Mike Gordon : The Green Sparrow

mike_gordon_tgs.jpgThe break-up of Phish in 2004 has offered a new perspective on the quartet, it’s members  stepping out on their own, their solo projects deconstructing the band’s sound. Trey Anastasio, the “early adopter” of solo projects, is defined by quirky lyrics and guitar pyrotechnics. Keyboardist Page McConnell illuminated his ivory-plated heart-strings on last year’s eponymous debut. And despite a long history of sit-ins, backing appearances and collaborations, and a far-reaching, odd debut solo album, bassist Mike Gordon finally brands his sound with his sophomore release, The Green Sparrow.

Revered as an eccentric, Gordon’s personality quickly emerges on “Another Door,” his laid back prowess riding a cache of bass lines that bob, weave and glide, playing hide-and-seek within crisp, breezy song structures. Wielding words like cream pies, Gordon plies offbeat lyricism throughout, lending “Voices” introspection in the third person and sprinkling “Morphing Again” with nursery rhyme honesty. Friends Anastasio, McConnell, Bill Kreutzmann, Chuck Leavell and Scott Murawski join the spirited “Travel To Far,” marking a guest-laden treat on an album that features Gordon on most instruments.

While enjoyable throughout, The Green Sparrow’s strongest song and centerpiece is “Andelman’s Yard,” a composition that digs deep into Gordon’s ability as a composer and player. The track offers the most improvisational segment on the album, with acoustic guitar and bass that bubble like Alka-Seltzer in cold water, pushing through lead segues that boomerang from the song’s core with ease and style.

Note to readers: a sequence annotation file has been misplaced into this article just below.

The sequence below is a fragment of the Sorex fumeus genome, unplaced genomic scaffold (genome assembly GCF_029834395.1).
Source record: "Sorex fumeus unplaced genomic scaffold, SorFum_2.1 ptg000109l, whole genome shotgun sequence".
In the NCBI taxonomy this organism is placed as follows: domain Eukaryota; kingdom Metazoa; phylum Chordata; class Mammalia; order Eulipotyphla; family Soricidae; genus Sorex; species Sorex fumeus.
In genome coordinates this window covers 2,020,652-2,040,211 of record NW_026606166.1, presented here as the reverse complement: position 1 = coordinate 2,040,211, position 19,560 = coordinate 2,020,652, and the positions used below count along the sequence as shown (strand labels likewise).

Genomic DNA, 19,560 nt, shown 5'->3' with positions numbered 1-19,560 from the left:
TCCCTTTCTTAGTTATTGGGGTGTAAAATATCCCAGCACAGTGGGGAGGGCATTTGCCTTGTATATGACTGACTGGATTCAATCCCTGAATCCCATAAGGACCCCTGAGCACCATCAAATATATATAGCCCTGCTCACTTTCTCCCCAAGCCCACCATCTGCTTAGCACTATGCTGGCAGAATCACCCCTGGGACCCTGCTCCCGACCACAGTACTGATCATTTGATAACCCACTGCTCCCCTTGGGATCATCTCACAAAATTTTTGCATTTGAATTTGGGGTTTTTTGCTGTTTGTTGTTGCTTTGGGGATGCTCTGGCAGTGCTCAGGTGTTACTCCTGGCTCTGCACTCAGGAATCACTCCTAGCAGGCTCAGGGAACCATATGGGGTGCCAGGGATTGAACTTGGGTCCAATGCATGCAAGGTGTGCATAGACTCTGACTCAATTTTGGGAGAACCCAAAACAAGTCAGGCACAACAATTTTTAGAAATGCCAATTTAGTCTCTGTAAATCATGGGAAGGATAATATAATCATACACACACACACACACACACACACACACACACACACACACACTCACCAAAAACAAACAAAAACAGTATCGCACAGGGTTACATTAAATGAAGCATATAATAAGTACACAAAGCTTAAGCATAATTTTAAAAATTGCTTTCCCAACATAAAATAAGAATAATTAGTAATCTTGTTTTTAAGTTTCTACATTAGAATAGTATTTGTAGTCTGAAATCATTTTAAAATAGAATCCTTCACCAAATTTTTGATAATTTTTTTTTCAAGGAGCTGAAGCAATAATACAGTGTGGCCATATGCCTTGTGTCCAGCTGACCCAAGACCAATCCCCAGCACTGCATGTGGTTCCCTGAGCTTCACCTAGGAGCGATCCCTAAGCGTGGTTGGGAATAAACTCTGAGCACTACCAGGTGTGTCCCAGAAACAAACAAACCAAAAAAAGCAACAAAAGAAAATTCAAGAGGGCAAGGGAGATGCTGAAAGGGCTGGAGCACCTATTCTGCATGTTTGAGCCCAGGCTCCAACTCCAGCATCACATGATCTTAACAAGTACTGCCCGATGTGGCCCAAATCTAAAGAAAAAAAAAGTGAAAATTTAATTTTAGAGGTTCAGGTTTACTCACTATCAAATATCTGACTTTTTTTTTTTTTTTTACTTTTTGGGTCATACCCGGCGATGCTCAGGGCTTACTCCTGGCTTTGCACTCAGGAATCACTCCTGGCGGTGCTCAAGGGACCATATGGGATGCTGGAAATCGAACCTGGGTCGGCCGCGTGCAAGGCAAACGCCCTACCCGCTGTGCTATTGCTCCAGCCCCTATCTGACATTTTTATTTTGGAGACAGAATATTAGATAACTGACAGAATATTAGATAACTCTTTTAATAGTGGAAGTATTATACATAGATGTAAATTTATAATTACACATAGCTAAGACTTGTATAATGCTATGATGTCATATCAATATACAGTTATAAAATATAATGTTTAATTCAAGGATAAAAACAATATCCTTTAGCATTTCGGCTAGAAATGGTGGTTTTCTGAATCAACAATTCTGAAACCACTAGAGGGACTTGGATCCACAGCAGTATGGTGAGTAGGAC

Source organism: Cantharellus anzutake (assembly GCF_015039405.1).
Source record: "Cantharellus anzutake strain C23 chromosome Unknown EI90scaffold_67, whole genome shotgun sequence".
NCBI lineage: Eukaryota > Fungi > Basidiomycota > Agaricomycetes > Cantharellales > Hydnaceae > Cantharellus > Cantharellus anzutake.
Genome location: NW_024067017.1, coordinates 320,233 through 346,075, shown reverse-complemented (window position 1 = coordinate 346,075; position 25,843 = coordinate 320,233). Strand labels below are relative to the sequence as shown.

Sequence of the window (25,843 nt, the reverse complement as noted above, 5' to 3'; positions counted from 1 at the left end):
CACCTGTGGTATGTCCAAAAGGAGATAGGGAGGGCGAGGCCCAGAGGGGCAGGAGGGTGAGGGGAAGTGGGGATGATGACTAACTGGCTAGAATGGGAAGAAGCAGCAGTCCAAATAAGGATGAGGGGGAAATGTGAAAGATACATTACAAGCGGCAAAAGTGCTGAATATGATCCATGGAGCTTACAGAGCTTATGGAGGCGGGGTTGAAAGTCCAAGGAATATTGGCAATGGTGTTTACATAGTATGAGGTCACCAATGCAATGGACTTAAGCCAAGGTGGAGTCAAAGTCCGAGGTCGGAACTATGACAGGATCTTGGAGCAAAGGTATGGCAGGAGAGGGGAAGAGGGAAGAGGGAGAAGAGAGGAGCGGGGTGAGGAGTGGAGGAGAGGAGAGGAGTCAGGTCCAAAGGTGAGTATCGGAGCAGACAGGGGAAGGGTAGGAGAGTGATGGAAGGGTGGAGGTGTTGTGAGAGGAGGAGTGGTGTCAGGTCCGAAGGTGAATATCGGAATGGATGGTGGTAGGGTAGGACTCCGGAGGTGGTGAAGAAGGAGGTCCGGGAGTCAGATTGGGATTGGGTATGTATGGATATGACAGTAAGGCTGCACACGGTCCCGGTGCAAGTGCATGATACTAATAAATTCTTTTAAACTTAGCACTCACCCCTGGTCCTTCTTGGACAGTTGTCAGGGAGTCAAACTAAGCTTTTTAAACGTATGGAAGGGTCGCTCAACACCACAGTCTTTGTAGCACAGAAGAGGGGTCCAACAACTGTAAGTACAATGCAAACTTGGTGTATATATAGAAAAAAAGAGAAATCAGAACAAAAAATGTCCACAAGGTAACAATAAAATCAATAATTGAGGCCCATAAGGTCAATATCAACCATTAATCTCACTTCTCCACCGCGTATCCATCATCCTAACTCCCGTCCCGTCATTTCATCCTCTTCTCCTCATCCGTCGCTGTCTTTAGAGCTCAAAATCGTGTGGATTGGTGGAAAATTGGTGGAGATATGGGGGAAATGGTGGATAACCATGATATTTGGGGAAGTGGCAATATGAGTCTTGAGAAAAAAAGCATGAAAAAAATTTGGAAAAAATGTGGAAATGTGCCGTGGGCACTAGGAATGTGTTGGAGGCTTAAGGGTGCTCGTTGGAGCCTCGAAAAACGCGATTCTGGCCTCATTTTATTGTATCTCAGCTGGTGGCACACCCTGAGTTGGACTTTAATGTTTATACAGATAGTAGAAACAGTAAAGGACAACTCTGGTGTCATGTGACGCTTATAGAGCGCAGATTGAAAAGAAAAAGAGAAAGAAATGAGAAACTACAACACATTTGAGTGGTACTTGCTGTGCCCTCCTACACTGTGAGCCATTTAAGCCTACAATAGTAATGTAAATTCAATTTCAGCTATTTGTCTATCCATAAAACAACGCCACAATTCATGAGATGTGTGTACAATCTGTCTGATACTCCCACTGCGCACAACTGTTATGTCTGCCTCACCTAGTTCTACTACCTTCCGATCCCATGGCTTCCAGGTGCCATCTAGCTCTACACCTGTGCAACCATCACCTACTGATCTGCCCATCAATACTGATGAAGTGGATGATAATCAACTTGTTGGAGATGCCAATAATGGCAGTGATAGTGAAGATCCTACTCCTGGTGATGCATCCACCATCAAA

The Green Sparrow is the product of a year off the road for Gordon, and it was a year well spent. There are certainly phrases that run amiss, but these challenging idiosyncacies are inherent in Gordon’s songwriting and playing – the “did he mean to do that” element that often emerged in Phish’s low-end. And Gordon’s other contributions to Phish are all here, too, from the lazy falsetto to odd time signatures and nimble abstractions.

But in the end, The Green Sparrow succeeds in revealing the true sound of Mike.

The Green Sparrow is out now on Rounder Records.

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